My kid was tossing around his baseball in the house tonight, which he does ad nauseum these days. This time it was after dinner, when he was supposed to be putting on his PJs. I was out of steam, as I so often am after dinner, and I must have asked him 42 times to please put the ball away and get undressed. Then all of a sudden he tossed it up, missed where it landed, and completely lost it somewhere in the depths of our living room. He looked for it for about 12 seconds before declaring that he needed me to find it. I searched to no avail before letting him gently know that I didn’t think we had time to look hard before bedtime, and I’d look more before morning. Because he is truly obsessed with baseball these days, this sent him into a worried tizzy, thinking his ball was lost forever, his 5-year-old brain fully believing that our carpet had swallowed it into the black hole below our couch. Not easily bearing his distress, I fed him a popsicle and kept looking, and looking. And looking. Twenty-odd minutes later I extracted it from a hidden spot behind our couch, triumphantly. He sheepishly thanked me and hugged me several times and my Heroic Mama status was returned.
I have a lot of parenting moments that consist of me letting myself know what a bad job I’m doing. So, considering my usual M.O. of parental self-contempt (which seems to be the M.O. of so many working mamas – at least I’m in good company) the moments of patting myself on the back are substantially rarer. True, part of the reason behind that is the impossibly high bar I set for myself; the other part is the pervasive cultural narratives about all the things I’m supposed to be to them.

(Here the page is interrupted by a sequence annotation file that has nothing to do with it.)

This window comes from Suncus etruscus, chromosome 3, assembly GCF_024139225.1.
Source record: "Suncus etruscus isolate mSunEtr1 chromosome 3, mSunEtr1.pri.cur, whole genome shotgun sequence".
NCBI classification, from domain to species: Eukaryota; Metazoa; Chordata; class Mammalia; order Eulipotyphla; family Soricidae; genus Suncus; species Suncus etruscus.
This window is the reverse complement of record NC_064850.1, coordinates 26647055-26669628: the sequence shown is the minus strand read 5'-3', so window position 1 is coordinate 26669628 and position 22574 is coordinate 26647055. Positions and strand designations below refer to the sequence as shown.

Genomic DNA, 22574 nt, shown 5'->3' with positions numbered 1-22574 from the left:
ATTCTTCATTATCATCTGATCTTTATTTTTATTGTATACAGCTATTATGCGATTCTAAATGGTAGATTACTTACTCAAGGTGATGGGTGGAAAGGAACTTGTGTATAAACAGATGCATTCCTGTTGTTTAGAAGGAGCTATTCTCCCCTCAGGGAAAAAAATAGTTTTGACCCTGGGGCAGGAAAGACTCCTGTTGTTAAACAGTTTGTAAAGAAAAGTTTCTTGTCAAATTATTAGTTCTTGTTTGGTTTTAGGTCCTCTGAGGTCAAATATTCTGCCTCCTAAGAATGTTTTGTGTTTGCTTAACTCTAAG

My son (the baseball fanatic) is just learning to read, so the whole family is even more into books these days than we usually are. I couldn’t be happier since I secretly want them to be avid book lovers, as I’ve always been. But, something’s been nagging at me as we return to classics that I still adore, and crack open new ones that we fall in love with together. There’s a stock character that seems to recur no matter how new or old the story – the Heroic Mama.
The Heroic Mama is sometimes just there as the central caregiver, to read the bedtime story, or make sure the child has a hot dinner, or a warm bath. In many books, she’s the only parental presence – any other paternal figures are apparently not significant enough to the story (or to the protagonist child) to mention. Sometimes the Heroic Mama is the Fixer, the only one who can make whatever it is better. Sometimes she’s the Sage, dispensing calm wisdom or soothing reassurance. Other times she’s the Gentle Enforcer, with a balanced and non-yelly approach to discipline, which works every time.
When we read beautiful books like The Snowy Day or Windows, I let the absence of any other family members go unmentioned. When Blueberries for Sal or Owl Babies are the chosen stories, I put on my fun voices and brush aside the annoyance that the kids (and bear cubs and owlets) in the stories are so utterly dependent on their mamas being within sight at all times – but seriously y’all, why can’t Daddy Owl babysit while Mommy Owl is out looking for food? Even in our beloved new favorite Sometimes I’m Bombaloo, her mommy is the one helping little Katie Honors lick her wounds when she calms down after a tantrum. I’m just gonna hope that Daddy is busy doing laundry, or her other Mommy is off conducting brain surgery, and those details just didn’t make the editor’s cut.